She was born in 1864 in Bombay, British India. Her mother got her married when she was 11. Rukmabai refused to go live with her husband. Instead she sued him to get the marriage annulled.
This is an 11 year old girl in 19th century India.
The court rules in favor of her husband.
On 4 March 1887, Justice Farran, using interpretations of Hindu laws, ordered Rukhmabai to "go live with her husband or face six months of imprisonment". Rukhmabai responded that she would rather face imprisonment than obey the verdict. This resulted in further upheaval and social debate.Undeterred, she petitioned Queen Victoria who agreed to have her marriage annulled.
During the legal proceedings, she also wrote feminist articles in the Times of India under the pen name A Hindu Lady to criticize Indian society's patriarchal attitudes.
Once free, she enrolled to London School of Medicine for Women in 1889 and became a doctor in 1894.
Even though she was one of the first Indian women to work as a physician,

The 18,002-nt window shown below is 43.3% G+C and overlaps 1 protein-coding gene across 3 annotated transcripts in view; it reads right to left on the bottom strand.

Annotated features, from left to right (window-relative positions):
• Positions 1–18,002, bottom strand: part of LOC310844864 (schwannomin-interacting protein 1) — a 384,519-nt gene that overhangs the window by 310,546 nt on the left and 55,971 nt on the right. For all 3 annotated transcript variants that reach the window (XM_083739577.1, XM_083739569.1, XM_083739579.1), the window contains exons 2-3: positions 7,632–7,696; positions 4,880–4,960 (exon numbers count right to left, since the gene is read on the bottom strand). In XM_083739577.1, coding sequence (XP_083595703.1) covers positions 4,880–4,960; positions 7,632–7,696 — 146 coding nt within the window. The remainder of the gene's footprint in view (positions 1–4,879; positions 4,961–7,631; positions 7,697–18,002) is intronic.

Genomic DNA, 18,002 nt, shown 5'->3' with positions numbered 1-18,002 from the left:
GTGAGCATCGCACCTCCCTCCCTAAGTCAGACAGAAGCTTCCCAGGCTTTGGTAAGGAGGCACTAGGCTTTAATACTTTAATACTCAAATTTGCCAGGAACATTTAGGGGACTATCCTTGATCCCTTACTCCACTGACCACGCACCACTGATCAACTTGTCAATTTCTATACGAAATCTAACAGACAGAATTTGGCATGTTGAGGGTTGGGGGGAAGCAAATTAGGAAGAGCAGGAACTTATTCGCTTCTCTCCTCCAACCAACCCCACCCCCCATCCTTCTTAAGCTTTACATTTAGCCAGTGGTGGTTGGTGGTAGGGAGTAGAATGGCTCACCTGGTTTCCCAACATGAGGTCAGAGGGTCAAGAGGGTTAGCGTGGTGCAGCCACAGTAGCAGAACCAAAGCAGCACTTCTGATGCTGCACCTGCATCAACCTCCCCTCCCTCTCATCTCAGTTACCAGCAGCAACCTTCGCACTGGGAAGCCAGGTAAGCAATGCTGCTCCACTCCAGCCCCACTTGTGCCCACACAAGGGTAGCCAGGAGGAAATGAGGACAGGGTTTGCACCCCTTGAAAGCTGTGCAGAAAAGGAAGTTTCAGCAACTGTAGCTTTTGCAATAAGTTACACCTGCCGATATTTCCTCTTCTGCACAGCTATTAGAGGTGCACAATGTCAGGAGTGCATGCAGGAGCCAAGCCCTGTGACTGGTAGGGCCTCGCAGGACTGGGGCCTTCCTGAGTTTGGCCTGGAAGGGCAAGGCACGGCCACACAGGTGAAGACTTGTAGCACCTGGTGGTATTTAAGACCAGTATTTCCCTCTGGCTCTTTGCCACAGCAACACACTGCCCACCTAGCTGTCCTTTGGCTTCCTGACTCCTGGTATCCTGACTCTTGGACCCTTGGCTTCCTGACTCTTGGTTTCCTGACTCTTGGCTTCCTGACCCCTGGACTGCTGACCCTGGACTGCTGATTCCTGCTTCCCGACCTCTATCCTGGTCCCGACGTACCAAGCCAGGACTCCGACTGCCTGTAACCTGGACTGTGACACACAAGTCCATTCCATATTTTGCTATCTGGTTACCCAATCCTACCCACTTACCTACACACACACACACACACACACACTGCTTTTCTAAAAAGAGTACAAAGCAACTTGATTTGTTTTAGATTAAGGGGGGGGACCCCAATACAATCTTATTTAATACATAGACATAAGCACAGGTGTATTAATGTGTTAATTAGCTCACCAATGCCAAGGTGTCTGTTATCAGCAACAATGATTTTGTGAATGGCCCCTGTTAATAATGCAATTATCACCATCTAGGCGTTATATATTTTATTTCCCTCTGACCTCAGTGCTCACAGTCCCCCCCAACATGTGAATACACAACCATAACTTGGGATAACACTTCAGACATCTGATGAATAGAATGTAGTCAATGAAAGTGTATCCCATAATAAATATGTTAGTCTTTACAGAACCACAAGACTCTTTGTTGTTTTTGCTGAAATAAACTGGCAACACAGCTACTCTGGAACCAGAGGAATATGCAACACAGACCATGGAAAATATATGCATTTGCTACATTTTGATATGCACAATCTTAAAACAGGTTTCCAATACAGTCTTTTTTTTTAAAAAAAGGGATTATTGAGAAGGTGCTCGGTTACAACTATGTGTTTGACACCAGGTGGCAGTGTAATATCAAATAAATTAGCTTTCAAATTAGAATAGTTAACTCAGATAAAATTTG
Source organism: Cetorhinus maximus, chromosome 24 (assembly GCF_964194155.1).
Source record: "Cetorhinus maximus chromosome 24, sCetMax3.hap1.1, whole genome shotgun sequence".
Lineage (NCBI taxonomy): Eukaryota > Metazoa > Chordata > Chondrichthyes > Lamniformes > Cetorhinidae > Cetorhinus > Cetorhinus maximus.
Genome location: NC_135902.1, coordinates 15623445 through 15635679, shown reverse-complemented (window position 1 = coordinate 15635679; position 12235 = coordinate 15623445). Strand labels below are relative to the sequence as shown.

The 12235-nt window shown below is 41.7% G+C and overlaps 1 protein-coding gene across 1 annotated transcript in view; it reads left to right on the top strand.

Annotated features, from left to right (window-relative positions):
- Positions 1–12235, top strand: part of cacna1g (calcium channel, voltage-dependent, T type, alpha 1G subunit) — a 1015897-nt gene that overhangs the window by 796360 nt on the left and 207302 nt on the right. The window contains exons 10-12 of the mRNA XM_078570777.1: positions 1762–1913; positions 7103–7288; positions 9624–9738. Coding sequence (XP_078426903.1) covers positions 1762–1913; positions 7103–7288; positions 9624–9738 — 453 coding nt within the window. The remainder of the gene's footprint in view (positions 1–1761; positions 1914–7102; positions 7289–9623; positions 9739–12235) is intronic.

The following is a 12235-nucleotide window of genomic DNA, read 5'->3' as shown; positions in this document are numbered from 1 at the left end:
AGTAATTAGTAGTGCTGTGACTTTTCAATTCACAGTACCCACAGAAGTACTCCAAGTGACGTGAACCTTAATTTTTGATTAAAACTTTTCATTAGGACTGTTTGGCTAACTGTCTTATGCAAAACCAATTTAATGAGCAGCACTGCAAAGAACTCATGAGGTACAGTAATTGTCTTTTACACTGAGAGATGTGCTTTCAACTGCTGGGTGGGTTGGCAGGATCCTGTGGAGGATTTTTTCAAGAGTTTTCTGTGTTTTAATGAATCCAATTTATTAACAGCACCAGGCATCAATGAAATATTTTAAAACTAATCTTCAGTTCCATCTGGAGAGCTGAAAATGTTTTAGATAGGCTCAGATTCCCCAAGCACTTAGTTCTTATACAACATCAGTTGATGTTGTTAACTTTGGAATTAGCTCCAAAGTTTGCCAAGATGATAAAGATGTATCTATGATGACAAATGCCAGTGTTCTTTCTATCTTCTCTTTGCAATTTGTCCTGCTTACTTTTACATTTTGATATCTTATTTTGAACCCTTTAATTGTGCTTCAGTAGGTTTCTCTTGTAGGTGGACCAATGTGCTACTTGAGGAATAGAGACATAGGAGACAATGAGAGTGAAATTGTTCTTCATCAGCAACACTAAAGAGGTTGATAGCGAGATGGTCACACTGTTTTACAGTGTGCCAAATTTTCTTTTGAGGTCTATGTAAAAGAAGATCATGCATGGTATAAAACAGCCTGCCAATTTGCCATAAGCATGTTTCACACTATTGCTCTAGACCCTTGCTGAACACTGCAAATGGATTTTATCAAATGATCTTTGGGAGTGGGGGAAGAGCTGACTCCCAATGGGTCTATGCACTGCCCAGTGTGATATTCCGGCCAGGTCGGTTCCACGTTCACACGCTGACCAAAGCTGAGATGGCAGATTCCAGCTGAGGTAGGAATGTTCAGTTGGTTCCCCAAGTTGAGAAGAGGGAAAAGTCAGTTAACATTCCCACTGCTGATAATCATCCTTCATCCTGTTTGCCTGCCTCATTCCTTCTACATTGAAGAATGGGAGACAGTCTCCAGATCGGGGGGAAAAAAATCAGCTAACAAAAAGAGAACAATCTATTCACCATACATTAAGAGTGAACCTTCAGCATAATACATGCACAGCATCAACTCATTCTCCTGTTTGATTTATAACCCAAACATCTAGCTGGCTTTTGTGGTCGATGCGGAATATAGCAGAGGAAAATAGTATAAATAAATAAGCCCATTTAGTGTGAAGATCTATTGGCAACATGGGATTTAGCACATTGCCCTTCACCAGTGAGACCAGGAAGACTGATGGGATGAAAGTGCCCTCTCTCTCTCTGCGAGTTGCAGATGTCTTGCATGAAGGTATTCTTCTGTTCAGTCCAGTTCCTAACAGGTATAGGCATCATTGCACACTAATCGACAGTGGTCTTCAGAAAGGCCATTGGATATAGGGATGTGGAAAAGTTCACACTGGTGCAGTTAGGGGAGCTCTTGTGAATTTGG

ironically, women didn't want to be treated by her.
But the societal stigma that surrounded her when she left was still there. "Women who knew her and people she had grown up around decided they wouldn't be treated by her," said Dr Patker.She moved elsewhere in India and worked as a physician until 1930.
Even after retirement she continued to write about women's right and their seclusion (known as the purdah system).
She remained a feminist throughout her life.
Today is the International Day for the Elimination of Violence Against Women.
It doesn't feel like we progressed much, does it?